But the hegemony of the classical business creed was broken. Between the 1920s and the late 1940s, a new managerial creed arose to supplement it; as Sutton and his co-authors wrote: ‘The doctrine that the evil days of rugged individualism have now passed and that a new era of business responsibility has emerged wins increasing praise.’ In the classical view, the owners are the enterprise, whereas in the managerial view the owners are ‘on par with other groups who have stakes in, and just claims on, the organisation’. The managerial view conceived of managers as analogous to statesmen. They were to mediate between different groups, maintaining attention on justice and wisdom in decision-making, and ‘consciously direct economic forces for the common good’. This also meant that ‘profits above a “fair” level are an economic sin’.
Since the 1960s, Friedman and others have laboured hard – and successfully – to push back the managerial creed and to revitalise the classical business creed. As a public economist, Friedman alone would attack the managerial creed through books such as Capitalism and Freedom and journalism – not least his article ‘The Social Responsibility of Business is to Increase its Profits’ (1970) – and in public lectures given at universities and elsewhere.
During the 1980s, a good amount of success was achieved in what became known as the ‘shareholder value maximisation’ revolution. ‘Managerialism’, however, with its ethic of business as being socially responsible to multiple stakeholders, remained alive, a subordinate part of the business world. And since the 1990s, the spirit of progressive business has resurfaced with ideals consistent with its early 20th-century predecessor: common good before private good, stakeholders before shareholders, not all kinds of profits are morally legitimate.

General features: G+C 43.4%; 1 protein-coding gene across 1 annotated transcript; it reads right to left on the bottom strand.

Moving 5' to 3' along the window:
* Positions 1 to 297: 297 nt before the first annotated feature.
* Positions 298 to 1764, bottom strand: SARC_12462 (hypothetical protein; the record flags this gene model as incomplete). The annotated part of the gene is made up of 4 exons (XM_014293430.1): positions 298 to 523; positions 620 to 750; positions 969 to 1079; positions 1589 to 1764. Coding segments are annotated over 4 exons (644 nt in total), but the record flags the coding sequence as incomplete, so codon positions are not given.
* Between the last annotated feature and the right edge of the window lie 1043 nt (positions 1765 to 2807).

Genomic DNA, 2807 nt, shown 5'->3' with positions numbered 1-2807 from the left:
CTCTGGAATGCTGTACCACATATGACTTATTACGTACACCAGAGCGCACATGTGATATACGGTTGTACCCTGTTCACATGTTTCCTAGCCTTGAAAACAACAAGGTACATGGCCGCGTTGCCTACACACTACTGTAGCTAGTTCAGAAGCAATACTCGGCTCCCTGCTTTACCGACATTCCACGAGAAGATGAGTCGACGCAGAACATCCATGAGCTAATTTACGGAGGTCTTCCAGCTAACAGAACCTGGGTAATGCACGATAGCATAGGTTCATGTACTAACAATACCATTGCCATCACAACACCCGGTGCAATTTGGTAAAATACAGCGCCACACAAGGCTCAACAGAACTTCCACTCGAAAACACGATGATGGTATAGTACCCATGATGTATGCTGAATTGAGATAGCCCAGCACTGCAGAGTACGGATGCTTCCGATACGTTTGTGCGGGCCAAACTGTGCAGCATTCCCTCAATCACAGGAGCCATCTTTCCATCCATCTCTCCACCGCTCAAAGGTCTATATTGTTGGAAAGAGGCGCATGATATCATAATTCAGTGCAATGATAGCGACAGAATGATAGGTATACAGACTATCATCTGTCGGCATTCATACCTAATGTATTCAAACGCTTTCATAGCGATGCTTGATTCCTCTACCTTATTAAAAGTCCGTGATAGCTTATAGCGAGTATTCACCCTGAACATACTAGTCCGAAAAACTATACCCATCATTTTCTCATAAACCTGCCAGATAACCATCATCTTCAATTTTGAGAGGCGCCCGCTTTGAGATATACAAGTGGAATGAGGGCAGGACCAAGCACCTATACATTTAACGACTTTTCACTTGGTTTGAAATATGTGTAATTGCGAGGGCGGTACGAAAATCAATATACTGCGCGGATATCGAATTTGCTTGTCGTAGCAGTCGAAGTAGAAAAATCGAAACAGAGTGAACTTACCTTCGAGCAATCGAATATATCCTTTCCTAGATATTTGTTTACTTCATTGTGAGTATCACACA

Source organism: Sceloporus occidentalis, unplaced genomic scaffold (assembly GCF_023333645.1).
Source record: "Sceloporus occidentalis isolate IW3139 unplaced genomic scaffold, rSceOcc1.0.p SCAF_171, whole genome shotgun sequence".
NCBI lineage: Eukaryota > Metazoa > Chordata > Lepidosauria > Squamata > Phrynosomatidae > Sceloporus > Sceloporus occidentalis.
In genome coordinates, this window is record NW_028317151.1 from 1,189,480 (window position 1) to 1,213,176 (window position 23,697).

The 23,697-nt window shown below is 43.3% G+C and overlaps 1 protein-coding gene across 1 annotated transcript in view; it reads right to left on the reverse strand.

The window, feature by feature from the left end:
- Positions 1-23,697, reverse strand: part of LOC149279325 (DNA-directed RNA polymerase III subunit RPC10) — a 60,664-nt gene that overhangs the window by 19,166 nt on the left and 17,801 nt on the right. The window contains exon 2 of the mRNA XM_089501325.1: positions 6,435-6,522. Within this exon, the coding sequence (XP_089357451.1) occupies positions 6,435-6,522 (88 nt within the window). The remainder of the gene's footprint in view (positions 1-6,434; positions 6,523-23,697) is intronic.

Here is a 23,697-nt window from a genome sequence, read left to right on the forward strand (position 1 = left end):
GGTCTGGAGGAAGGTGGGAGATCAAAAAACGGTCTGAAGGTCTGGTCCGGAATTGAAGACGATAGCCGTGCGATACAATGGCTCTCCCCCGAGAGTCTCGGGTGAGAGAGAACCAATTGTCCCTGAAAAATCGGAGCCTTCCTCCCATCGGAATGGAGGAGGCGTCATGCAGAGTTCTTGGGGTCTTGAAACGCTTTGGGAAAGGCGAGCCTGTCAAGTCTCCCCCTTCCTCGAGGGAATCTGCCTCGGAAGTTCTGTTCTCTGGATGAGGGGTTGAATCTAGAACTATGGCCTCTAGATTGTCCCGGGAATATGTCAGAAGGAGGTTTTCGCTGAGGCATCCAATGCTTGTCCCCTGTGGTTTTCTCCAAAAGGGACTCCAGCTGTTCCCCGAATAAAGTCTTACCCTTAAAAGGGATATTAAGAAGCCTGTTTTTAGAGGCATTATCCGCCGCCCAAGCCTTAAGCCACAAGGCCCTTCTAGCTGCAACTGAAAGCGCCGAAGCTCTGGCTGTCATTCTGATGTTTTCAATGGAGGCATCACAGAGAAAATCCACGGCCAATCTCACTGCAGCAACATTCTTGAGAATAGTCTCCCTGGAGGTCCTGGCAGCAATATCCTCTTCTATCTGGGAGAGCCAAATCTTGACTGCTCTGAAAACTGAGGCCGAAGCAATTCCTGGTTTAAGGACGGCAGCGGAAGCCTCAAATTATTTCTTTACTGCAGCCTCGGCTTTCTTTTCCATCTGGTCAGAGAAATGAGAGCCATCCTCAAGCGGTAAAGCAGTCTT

The second decade of the 21st century, however, provides a very different context for the rise of a progressive, managerial business ethos. Todays’ proponents of progressive business exist in our environment of historic inequality, broken labour unions and a crisis of social democracy. The ‘managerial view’ first arose in response to the New Deal. It was about securing the social legitimacy of US business in the context of the emergence of two new contending institutions in US society: Big Labour and Big Government. Businesses needed to emulate their rhetoric – they needed to build a new ‘moral economy’ of a US capitalism that was committed to ‘service’ and to the common good.
Where the managerial creed existed alongside a rising middle class, today’s proponents of ‘progressive business’ find themselves in an almost contrary environment. There is no comparable, countervailing force to Big Business. Where the mid-century managerial creed operated on the basis of there being a contradiction between being for-profit and for-society, contemporary proponents of progressive business often reject that there is any. And where progressive business people might increase the wellbeing of stakeholders to their particular corporations, other institutions such as social democracy and labour and social movements would be necessary if the goal is to raise the welfare of all citizens.
In brief, a corporation might very well provide health insurance to ‘its’ employees, but only the state can provide adequate health care for all citizens, including the long-term unemployed. Similarly, a corporation might implement more sustainable environmental and climate policies, but other forces such as strong environmental organisations are necessary for a long-haul push. Progressive business is an idea with a longer history than commonly recognised. This history shows that while progressive business can certainly help achieve good things, it should not be a substitute for progressive politics.